# Modelling Spatial Trends

The spatial models introduced in this workshop assume that spatial variation is localised and within a trial, plots located sufficiently far apart are independent of each other with no apparent spatial correlation. However, sometimes that is accurately describe a field trial. There can be experiment-wide gradients due to position on a slope, proximity to an influential environmental factor (e.g. a road), and so on. In these instances, those gradients should be modelled as a trend.

### Blocking

Blocking is one example of modelling an experiment wide-trend:

The expectation is that each block will capture and model existing variation within it. This becomes difficult to justify as blocks become large.

### Rows & Ranges

Recall the RCBD model from the previous section:

$$Y_ij = \mu + \alpha_i + \beta_j + \epsilon_{ij}$$

Trials rows and ranges can likewise be modelled directly through expansion of that model (and omitting block since it full represented by column):

$$Y_ijk = \mu + \alpha_i + \beta_j + \gamma_k + \epsilon_{ijk}$$

$Y_ij$ is the independent variable

$\mu$ is the overall mean

$\alpha_i$ is the effect due to the $i^{th}$ treatment

$\beta_j$ is the effect due to the $j^{th}$ row

$\gamma_k$ is the effect due to the $k^{th}$ range (or column)

$\epsilon_{ij}$ are the error terms distributed as $N ~\sim (0,\sigma)

#### Code for Trends

*The following scripts build upon work done in previous section(s).*

## R

```
# load libraries
library(lme4)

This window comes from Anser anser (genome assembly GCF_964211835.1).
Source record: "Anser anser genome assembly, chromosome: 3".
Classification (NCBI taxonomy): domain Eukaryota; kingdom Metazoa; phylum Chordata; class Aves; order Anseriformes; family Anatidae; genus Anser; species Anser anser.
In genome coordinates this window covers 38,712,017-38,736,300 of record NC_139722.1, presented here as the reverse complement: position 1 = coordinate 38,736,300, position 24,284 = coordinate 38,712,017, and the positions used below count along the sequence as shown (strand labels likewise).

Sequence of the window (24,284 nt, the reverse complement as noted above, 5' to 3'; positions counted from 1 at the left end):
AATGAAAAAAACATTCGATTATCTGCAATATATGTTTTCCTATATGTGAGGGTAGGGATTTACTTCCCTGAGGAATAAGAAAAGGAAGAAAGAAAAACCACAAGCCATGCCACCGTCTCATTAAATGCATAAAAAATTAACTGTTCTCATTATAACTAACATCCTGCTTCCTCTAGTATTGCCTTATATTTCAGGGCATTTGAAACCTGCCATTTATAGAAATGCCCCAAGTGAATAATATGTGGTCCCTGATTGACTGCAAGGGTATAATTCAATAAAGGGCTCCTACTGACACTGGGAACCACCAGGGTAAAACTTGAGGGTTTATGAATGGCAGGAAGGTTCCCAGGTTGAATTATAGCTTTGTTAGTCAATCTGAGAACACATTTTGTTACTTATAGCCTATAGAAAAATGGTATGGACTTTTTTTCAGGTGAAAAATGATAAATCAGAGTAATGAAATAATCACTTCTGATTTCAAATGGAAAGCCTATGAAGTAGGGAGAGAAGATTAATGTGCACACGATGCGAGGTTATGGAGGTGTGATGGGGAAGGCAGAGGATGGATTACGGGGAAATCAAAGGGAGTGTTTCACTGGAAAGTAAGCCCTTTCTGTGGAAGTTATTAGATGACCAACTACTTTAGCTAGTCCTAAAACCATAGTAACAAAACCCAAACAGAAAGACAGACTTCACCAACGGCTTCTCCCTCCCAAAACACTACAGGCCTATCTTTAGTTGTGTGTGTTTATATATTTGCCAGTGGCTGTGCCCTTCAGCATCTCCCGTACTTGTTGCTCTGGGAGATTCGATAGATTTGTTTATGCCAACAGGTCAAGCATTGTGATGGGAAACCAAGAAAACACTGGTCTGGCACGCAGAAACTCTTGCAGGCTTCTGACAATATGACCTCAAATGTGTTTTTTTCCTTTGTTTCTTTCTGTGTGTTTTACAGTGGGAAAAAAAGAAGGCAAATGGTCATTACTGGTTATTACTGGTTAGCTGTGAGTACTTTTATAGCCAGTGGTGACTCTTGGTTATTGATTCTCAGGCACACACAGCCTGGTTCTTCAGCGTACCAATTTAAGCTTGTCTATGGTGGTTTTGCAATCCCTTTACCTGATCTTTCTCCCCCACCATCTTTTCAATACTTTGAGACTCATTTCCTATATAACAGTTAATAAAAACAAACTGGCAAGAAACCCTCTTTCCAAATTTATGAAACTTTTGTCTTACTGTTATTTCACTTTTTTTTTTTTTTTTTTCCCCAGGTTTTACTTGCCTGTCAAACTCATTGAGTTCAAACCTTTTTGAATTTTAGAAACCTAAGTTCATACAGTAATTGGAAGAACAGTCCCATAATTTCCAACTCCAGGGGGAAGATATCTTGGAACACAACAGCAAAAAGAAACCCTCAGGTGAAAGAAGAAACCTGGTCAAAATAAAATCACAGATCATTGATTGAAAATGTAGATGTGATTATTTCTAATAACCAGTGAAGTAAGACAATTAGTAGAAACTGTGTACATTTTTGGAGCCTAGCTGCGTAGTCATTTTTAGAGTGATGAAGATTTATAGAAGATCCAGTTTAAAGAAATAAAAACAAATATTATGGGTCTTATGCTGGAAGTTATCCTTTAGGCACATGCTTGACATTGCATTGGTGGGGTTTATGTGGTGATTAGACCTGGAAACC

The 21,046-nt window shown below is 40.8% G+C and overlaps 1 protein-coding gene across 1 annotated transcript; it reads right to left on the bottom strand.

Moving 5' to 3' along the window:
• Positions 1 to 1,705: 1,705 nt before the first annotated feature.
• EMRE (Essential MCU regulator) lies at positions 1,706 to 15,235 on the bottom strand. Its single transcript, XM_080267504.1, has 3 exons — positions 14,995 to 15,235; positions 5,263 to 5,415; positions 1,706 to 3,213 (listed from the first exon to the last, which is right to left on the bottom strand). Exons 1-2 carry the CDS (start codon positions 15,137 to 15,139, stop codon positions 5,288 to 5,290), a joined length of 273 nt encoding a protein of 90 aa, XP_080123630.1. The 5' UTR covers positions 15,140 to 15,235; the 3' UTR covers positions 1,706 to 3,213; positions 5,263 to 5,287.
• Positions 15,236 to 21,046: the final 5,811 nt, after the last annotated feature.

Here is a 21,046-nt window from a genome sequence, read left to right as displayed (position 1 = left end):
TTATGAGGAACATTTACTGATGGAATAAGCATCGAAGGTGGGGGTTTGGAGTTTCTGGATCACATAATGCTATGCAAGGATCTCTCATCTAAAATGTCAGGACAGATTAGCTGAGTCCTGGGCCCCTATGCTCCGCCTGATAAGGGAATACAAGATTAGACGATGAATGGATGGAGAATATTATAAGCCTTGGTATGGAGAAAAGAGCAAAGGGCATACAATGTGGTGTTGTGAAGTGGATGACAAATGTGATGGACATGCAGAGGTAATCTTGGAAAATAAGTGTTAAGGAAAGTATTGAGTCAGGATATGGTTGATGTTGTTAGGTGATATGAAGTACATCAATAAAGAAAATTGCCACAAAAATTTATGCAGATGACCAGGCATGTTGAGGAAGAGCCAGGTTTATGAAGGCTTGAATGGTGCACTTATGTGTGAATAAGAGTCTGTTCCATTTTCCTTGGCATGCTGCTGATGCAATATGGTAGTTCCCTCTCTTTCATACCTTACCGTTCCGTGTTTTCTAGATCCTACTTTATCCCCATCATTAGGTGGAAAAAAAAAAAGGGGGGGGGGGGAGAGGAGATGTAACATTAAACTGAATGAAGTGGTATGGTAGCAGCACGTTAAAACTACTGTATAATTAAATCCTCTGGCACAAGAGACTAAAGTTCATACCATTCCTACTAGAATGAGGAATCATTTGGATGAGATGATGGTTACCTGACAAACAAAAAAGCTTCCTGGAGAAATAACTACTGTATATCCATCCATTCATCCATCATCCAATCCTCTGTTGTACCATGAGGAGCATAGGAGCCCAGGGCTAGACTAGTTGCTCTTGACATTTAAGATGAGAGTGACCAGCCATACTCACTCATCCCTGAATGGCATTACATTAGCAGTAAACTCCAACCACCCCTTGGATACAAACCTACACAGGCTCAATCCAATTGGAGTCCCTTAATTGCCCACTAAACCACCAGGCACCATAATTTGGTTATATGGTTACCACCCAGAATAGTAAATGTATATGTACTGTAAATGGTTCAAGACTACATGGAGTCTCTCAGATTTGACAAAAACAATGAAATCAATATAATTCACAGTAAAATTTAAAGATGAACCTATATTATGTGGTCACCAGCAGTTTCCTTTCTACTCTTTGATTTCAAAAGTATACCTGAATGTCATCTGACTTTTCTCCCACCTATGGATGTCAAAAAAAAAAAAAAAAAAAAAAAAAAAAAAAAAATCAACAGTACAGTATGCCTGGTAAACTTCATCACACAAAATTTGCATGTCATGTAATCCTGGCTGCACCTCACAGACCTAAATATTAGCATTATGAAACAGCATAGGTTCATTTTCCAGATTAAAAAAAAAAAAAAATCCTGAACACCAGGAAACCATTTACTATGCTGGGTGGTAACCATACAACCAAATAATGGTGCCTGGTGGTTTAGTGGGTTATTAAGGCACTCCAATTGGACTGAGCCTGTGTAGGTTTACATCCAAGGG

# exploratory plots
boxplot(yield ~ rep, data = Nin, xlab = "block", col = "red2")
boxplot(yield ~ row, data = Nin, xlab = "row", col = "dodgerblue2")
boxplot(yield ~ col, data = Nin, xlab = "column", col = "gold")
## row/column model ##
# data prep
Nin$rowF = as.factor(Nin$row)
Nin$colF = as.factor(Nin$col)
# specify model
nin.rc <- lmer(yield ~ gen + (1|colfF) + (1|rowF),
data = Nin, na.action = na.exclude)
# extract random effects for row and column
ranef(nin_rc)
# extract predictions
nin_rc <- as.data.frame(emmeans(nin.rc, "gen"))
```

## SAS

```
# exploratory boxplots
proc sgplot data=alliance;
vbox yield/category=rep FILLATTRS=(color=red) LINEATTRS=(color=black) WHISKERATTRS=(color=black);
run;
proc sgplot data=alliance;
vbox yield/category=Col FILLATTRS=(color=yellow) LINEATTRS=(color=black) WHISKERATTRS=(color=black);
run;
proc sgplot data=alliance;
vbox yield/category=Row FILLATTRS=(color=blue) LINEATTRS=(color=black) WHISKERATTRS=(color=black);
run;
# row/column model
proc mixed data=alliance ;
class entry rep;
model yield = entry row col/ddfm=kr;
random rep;
lsmeans entry/cl;
ods output LSMeans=NIN_row_col_means;
title1 'NIN data: RCBD';
run;
```

### Splines

Polynomial splines are an additional method for spatial adjustment and represent a more non-parametric method that does not rely on estimation or modeling of variograms. Instead, it uses the raw data and residuals to fit a surface to the spatial data and adjust the variance covariance matrix accordingly.

#### Code for Splines

*The following scripts build upon work done in previous section(s).*

## R

```
nin_spline <- SpATS(response = "yield",
spatial = ~ PSANOVA(col, row, nseg = c(10,20),
degree = 3, pord = 2),
genotype = "gen",
random = ~ rep, # + rowF + colF,
data = Nin,
control = list(tolerance = 1e-03, monitoring = 0))
preds_spline <- predict(nin_spline, which = "gen") %>%
dplyr::select(gen, emmean = "predicted.values", SE = "standard.errors")
```

## SAS

```
proc glimmix data=alliance ;
class entry rep;
effect sp_r = spline(row col);
model yield = entry sp_r/ddfm=kr;
random row col/type=rsmooth;
lsmeans entry/cl;
ods output LSMeans=NIN_smooth_means;
title1 'NIN data: RCBD';
run;
```